16How do you feel about doing laundry? Think about the question and now read the passageThe procedure is actually quite simple. First, you arrange items into different groups. Of course, one pile may be sufficient depending how much there is to do. If you have to go somewhere else due to lack of facilities, that is the next step; otherwise, you are pretty well set. It is important not to overdo things. That is, it is better to do too few things at once than too many. In the short run, this may not seem important, but complications can easily arise. A mistake can be expensive as well. At first, the whole procedure will seem complicated. Soon, however, it will become just another facet of life. It is difficult to foresee any end to the necessity for this task in the immediate future, but then, one never can tell.After the procedure is complete, you arrange the materials into different piles again. Then you can put them into their appropriate places. Eventually they will be used again, and the whole cycle will then have to be repeated. However, that is a part of life.Isn't Prior Knowledge Important?
17MetacognitionA reader’s ability to think about and control thinking process before, during, and after reading.Students who have learned metacognitive skills can plan and monitor their comprehension, adapting and modifying their reading accordingly.
18Learning increases in a collaborative setting. Discussing what they are learning, questioning their thinking around it, and seeking clarity allows students to interact in an environment that promotes learning.
19Climate Students want to feel: Accepted, competent, and valued A sense of safety and order
20The role of Text Features ReaderClimateText FeaturesVocabularyText Style
21Vocabulary Development High Conceptual DensityCan include people, places, and ideas in addition to “things”Influenced by perceptions and prior knowledgeIncludes historical or geographical words uncommon in student’s daily livesIncludes phrasesCan be the organizing of ideas themselves
22Text Density Number of new or difficult words in a section of text. High density text is one new word for every 10 words.Low density text is one new word for every 250 words.
23What we know1. Students need to be exposed to the word at least 6 times in context before they have enough experience with the word to ascertain and remember its meaning.
24Examples: cluster wall, incidental learning Even superficial instruction in new words enhances the probability that students will understand the words when they encounter them.Examples: cluster wall, incidental learning
254 main categories: people, events, actions, and effort/determinations Cluster WallPresident BushpaycheckdeterminationenergyEffortsuccessconcentrationpracticeteamworkhard work1. Brainstorm all of the words that come to mind with the main idea word.2. Regroup the words into categories (clusters) to identify the main idea word.4 main categories: people, events, actions, and effort/determinations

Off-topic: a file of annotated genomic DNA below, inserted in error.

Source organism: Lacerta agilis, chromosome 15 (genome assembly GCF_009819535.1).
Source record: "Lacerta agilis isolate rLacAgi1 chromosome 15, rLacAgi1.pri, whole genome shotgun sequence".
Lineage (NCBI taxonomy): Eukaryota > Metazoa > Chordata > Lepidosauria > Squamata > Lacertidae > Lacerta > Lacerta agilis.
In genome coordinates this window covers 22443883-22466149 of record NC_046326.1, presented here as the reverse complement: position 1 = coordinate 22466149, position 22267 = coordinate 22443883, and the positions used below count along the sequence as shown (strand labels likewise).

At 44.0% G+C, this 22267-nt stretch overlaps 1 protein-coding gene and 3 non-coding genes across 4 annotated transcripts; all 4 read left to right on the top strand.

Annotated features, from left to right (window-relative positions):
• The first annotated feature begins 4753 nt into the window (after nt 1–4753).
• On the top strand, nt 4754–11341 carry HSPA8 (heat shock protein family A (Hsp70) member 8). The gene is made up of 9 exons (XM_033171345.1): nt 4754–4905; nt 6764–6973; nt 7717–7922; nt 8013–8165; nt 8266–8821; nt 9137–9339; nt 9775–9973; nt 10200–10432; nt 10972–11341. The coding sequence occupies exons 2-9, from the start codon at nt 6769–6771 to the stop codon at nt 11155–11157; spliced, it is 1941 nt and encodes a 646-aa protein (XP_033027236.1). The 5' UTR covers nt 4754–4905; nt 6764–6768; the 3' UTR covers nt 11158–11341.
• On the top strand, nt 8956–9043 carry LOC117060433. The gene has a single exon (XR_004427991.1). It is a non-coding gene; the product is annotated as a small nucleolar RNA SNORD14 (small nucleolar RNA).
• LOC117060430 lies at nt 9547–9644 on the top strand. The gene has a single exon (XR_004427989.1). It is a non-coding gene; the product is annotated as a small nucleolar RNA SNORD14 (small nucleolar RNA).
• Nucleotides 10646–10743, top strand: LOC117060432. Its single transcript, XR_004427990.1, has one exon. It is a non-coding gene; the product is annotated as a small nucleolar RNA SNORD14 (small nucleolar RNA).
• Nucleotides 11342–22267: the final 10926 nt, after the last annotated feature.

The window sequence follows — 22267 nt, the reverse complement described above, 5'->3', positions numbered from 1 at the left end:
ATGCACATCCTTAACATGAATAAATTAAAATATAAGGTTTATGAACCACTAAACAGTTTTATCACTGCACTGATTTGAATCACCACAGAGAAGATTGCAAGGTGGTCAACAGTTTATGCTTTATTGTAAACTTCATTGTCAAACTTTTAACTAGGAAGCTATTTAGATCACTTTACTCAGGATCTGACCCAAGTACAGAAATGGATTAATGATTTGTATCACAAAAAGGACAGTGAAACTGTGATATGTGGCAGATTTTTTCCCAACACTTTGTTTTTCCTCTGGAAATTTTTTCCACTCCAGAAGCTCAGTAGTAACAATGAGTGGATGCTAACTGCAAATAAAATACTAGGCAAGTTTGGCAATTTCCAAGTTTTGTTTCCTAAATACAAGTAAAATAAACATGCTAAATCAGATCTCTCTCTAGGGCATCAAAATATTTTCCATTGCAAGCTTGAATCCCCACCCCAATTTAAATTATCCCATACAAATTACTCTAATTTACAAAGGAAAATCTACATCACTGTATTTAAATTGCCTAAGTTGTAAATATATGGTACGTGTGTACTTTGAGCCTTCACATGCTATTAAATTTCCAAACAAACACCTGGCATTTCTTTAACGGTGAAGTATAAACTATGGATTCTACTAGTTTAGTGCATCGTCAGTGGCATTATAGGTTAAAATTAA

263. One of the best ways to learn a new word is to associate a mental image or symbolic representation with it.
274. Direct vocabulary instruction works 4. Direct vocabulary instruction works. Teaching new vocabulary directly increases student comprehension of new material.
285. Direct instruction on words that are critical to new content produces the most powerful learning.
29Planning Vocabulary Instruction Identify goalsDevelop vocabulary listsDetermine the level of understanding of termsSelect appropriate vocabulary strategies.
30Present students with a nonlinguistic representation of the new word. Present students with a brief explanation or description of the new word.Present students with a nonlinguistic representation of the new word.Ask students to generate their own explanation or description of the word.Ask students to create their own nonlinguistic representation of the word.Periodically ask students to review the accuracy of their explanations and representations.Step 1Step 2Step 3Step 4Step 5
31Vocabulary Development Freyer’s ModelConcept Definition MappingSemantic MappingStudent VOC StrategyVerbal and Visual Word AssociationWord SortsZooming In and Zooming Out
33Text Structure Has a direct impact on reading comprehension Includes the way a text is organized and the way it is presented.In Social Studies most text organization is informational, however, Social Studies is the content area (outside of language arts) in which narrative text is often found.